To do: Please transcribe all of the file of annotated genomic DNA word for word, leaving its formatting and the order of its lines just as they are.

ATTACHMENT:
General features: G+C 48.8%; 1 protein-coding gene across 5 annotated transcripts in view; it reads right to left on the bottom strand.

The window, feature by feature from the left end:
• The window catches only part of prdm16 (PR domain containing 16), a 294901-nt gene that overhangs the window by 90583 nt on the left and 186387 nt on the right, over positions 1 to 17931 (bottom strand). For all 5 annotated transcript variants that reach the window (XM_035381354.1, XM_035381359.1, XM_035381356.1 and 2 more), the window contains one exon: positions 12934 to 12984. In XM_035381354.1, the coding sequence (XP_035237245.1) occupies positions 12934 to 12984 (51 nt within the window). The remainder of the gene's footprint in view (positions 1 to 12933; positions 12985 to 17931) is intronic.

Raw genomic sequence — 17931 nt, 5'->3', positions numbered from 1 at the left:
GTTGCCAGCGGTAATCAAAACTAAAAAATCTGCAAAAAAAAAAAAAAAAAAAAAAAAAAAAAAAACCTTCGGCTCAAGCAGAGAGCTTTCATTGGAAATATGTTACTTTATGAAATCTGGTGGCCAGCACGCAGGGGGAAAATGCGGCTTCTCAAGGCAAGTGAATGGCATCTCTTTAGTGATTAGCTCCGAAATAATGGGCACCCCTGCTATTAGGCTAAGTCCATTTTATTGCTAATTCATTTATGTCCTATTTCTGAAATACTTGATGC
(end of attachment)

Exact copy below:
General features: G+C 48.8%; 1 protein-coding gene across 5 annotated transcripts in view; it reads right to left on the bottom strand.

The window, feature by feature from the left end:
• The window catches only part of prdm16 (PR domain containing 16), a 294901-nt gene that overhangs the window by 90583 nt on the left and 186387 nt on the right, over positions 1 to 17931 (bottom strand). For all 5 annotated transcript variants that reach the window (XM_035381354.1, XM_035381359.1, XM_035381356.1 and 2 more), the window contains one exon: positions 12934 to 12984. In XM_035381354.1, the coding sequence (XP_035237245.1) occupies positions 12934 to 12984 (51 nt within the window). The remainder of the gene's footprint in view (positions 1 to 12933; positions 12985 to 17931) is intronic.

Raw genomic sequence — 17931 nt, 5'->3', positions numbered from 1 at the left:
GTTGCCAGCGGTAATCAAAACTAAAAAATCTGCAAAAAAAAAAAAAAAAAAAAAAAAAAAAAAAACCTTCGGCTCAAGCAGAGAGCTTTCATTGGAAATATGTTACTTTATGAAATCTGGTGGCCAGCACGCAGGGGGAAAATGCGGCTTCTCAAGGCAAGTGAATGGCATCTCTTTAGTGATTAGCTCCGAAATAATGGGCACCCCTGCTATTAGGCTAAGTCCATTTTATTGCTAATTCATTTATGTCCTATTTCTGAAATACTTGATGC